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Feather River Bulletin
Quincy, California
August 11, 2010     Feather River Bulletin
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August 11, 2010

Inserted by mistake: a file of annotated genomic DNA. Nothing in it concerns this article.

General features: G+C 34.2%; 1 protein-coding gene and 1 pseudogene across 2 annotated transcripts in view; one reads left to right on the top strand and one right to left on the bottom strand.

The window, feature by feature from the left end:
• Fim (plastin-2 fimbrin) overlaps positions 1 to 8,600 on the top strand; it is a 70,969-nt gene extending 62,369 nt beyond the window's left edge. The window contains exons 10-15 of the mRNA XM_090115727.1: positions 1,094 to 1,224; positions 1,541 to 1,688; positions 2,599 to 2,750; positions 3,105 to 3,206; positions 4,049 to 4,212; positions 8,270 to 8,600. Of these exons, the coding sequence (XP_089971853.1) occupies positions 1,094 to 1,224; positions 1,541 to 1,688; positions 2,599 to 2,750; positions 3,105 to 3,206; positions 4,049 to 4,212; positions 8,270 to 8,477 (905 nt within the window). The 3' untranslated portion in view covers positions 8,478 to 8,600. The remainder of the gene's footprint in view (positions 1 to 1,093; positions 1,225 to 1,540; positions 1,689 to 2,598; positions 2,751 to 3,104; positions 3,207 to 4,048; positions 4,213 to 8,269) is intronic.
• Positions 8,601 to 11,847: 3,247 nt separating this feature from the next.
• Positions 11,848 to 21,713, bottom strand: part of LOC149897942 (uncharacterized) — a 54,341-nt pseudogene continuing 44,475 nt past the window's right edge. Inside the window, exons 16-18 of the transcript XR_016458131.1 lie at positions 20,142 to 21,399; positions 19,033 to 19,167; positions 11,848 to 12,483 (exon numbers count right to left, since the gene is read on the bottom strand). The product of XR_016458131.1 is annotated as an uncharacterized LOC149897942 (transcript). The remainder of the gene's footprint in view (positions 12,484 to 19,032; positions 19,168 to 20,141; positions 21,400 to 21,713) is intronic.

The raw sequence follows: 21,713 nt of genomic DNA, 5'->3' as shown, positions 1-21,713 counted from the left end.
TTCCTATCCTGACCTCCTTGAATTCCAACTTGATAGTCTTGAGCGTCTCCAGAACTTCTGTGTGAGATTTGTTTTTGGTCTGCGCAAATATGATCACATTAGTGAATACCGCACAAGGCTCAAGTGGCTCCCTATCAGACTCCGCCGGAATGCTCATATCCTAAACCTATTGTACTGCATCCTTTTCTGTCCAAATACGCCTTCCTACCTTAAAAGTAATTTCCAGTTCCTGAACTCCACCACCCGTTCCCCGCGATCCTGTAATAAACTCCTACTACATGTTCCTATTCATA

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Feath 12A Wednesday, Aug. 11, 2010 Supervisors revisit Brown Act violat Joshua Sebold Staff Writer jsebold@plu The Plumas County Board of Supervisors' first meeting in August featured a discus- sion of the circumstances around a Brown Act viola- tion that happened at the board's last meeting in July. The violation occurred when the board adjourned its meeting and was prepar- ing to leave while Indian Valley supervisor Robert Meacher glanced at his e- mail and read a particular message from county audi- tor Shawn Montgomery, in which she warned supervi- sors and department heads that a cash flow issue was looming. The board, perhaps con- cerned by the double-digit number of exclamation points in the subject head- ing, reconvened its meeting and called the auditor into the room for an unscheduled meeting, violating the Brown Act. By the accounts of board members, the auditor and a member of public who was in the hallway at the time and was invited into the meeting, there appeared to be no nefarious intent on the supervisors' part in calling the technically illegal meet- ing. A more thorough account of the incident may be found in the July 21 issue of the pa- per. This article chronicles the board's discussion at its next regular meeting about how this situation could be avoided in the future. Quincy supervisor Lori Simpson suggested the audi- tor should be more careful with her mouse and key- board in the future. "This is a very stressful time, especially for general fund people. That e-mail, Shawn, you sent out basical- ly was 'the sky is falling, the sky is falling.' "(When) you sent that out you alerted us to the cash flow, the budget officer wasn't here, what'd you ex- pect people to do, what were we supposed to do?" "Exactly what I wrote in there, until we can reassess it, can we watch expendi- tures that we don't have to make?" Montgomery re- sponded. "That's what we ask. If ex- penditures were made that were exceeding our reserves I would have stopped paying all the bills and then I would have come to you." Montgomery also ad- dressed Simpson's "the sky is falling remark," by adding, "I apologize that it came off that way." Simpson continued her point, "I know, please, I just ask that you use some dis- cretion on your e-mails. "The sky already fell, let's face it, it fell. Now it is time for us, elected officials, pub- lic servants, to project some confidence that we're able to handle situations and keep breathing. "I for one don't appreciate those type of e-mails. I think it's critically important at this time how you send them out, anything alarming or threatening, I'm going to call you guys on it; Tm sorry." "You should, you should," Montgomery agreed. County Administrative Of- ricer Jack Ingstad, who was out with a medical issue at the previous meeting, de- fended ' Montgomery's strongly worded e-mail, telling Simpson, "I think you have to keep in mind that we balanced this year's budget with $535,000 of one- time monies that won't be there next year." "I'm aware of that. I was on the budget committee," Simpson interjected. Ingstad continued his point, "I really don't think we have said the sky is falling. "I think every year since I've been here we have bal- anced this budget and worked through very diffi- cult problems and I think we've done it again. Howev- er I do agree with Shawn that the bag of tricks is about gone." Simpson agreed that at times things could seem pretty scary, "but let's try to project some confidence in what we're doing to handle the situation." "Well, I think we do. You can ask the newspaper. When I was asked to respond to the information I think I was able to explain to him (reporter Josh Sebold) that I'm not quite as concerned," Ingstad contended. "But that makes me con- cerned that Shawn put out the e-mail. You weren't here, you're going cover for her," Simpson argued." "No, that's not true, Lori, that's not called for," Mont- gomery disagreed. Ingstad continued, "She (Montgomery) deals with numbers on a daily basis so it's kind of like watching the stock market on your screen. "She sees it hourly so she gets really nervous. I don't look at it hourly. I'm a bud- get officer. I look at it for the next year or two years, and so my job is a lot easier. "She actually can see the checkbook going blank agd can't pay the bills and she's thinking 'I'm not going tobe able to pay the bills, wh~t am I going to do here? Y_~u know I have got to keep the county running." "But that should be an in- ternal thing," Simpson st~g- gested. "No, I disagree with that," Montgomery answered. "I can word it better, you're right, I can word most of my e-marls better." "When I word my e-mails going internally I kind of consider us family, that we're just saying it like it is. Obviously we're not and I will keep it on that level." Eastern Plumas supervi- sor Terry Swofford said he didn't think anyone at the county should be dissuaded from sharing information about a problem with the board. Montgomery said she would only send this type of e-mail to the supervisors next time and they could de- cide whom to pass it on to. Chairwoman and Chester supervisor Sherrie Thrall argued that was the opposite approach of what she thought should happen. She told the auditor an e- mail like this should be sent to the management council, made up of county department heads, not the supervisors. "We don't meet in time enough to address that kind of issue so you need to be de- termining those kind of needs at a much lower level than the Board of Supervi- sors." "It's not our job to call de- partment heads and say 'stop spending money.' It's your job to warn them. "We only meet three times a month and we obviously cannot have discussions out- side of those meetings of BUDGET, from page 1A cuts, if necessary, would probably be different than in prior budget cycles. "We have cut and cut and cut at the worker bee level. We've done that to the point where we have impacted the ability of some of our de- partments to function in case of an illness or disabili- ty." She added, "We have start- ed a process now where we're doing performance re- views with all of our depart- ment heads. We are asking them to set goals. "We are looking at the po- tential for combining de- partments and thereby re- ducing some of the really high-paid overhead that we're looking at. "We will be looking at re- tirements of some of the peo- ple who are like assistant di- rectors or something at that mid-year. "Now hopefully we won't need them, but when the time comes and we do need them is not the time to start trying to figure them out. . "We really can't afford to get rid of any more of our worker bees." Ingstad ended the meeting with some good news. "There are economic indica- level. We've already had tors that I'm getting from some people come in with different businesses some very good ideas, throughout the county that "We know that we have a are very positive." situation that we have One lodging provider in to have some options at the Whitehawk area was 'r River Bulletin on those kinds f issues, so some things Lat are really time sensitive and could be really hurtf~ need to be handled and a~; an elected of- ficial it's your job to handle them." Swofford ad[ led he thought department ht ads shouldn't share scary bl dget informa- tion with theiI staff. "Some of th.= department heads passed Lhis informa- tion on to sore e of the lower people in their department and I think th~ Ws where the panic came z]~ and I think that needs to be addressed that stuff like this shouldn't go any furthel than depart- ment heads." Thrall assm ed the public the budget s ~bcommittee was still meet: ng to keep up with new bud,. this to keep o] developments. "I think th~ problem was really clear w] expected, am was 'ff this is situation that et issues like top of future t mainly the hat it wasn't zat the e-mail i my feeling an emergency we need to do something v~ith and the board's not meeting for three weeks,, we need to know it. "I'm sorry if that stepped on people's toes, but some- times I think the bigger re- sponsibility tlo the county outweighs some of that." having its best summer in four years. The CAO said the county's goal was shifting to help achieve that type of result for local businesses, instead of trying to attract new ones. "We realize that now is not a time to be attracting new business into the coun- ty, because nobody's being successful doing that. What we need to do is encourage people to keep their busi- ness open and come up with new ideas tomake more money." consultation, wall orl, that when combined, will retied your li[eslyle. HAND-C~FTED FURNITURE by Jacob Morrison o[ Rustic Tree Creolions. IN-HOUSE SERVICES AVAILABLE BY MADE INTHE SHADE featuring a selection of wood shutters~ wood PAID POLITICAL ADVERTISEMENT "B" is for "BAD" BAD for the ladies BAD for our babies BAD for our children BAD forthe men BAD for our health BAD-for our wealth Vote NO on "B" and Save Our Hospital PAID FOR BY THE COMMITTEE TO SAVE OUR HOSPITAL L....L ..................................... 1~ ................................. J l . __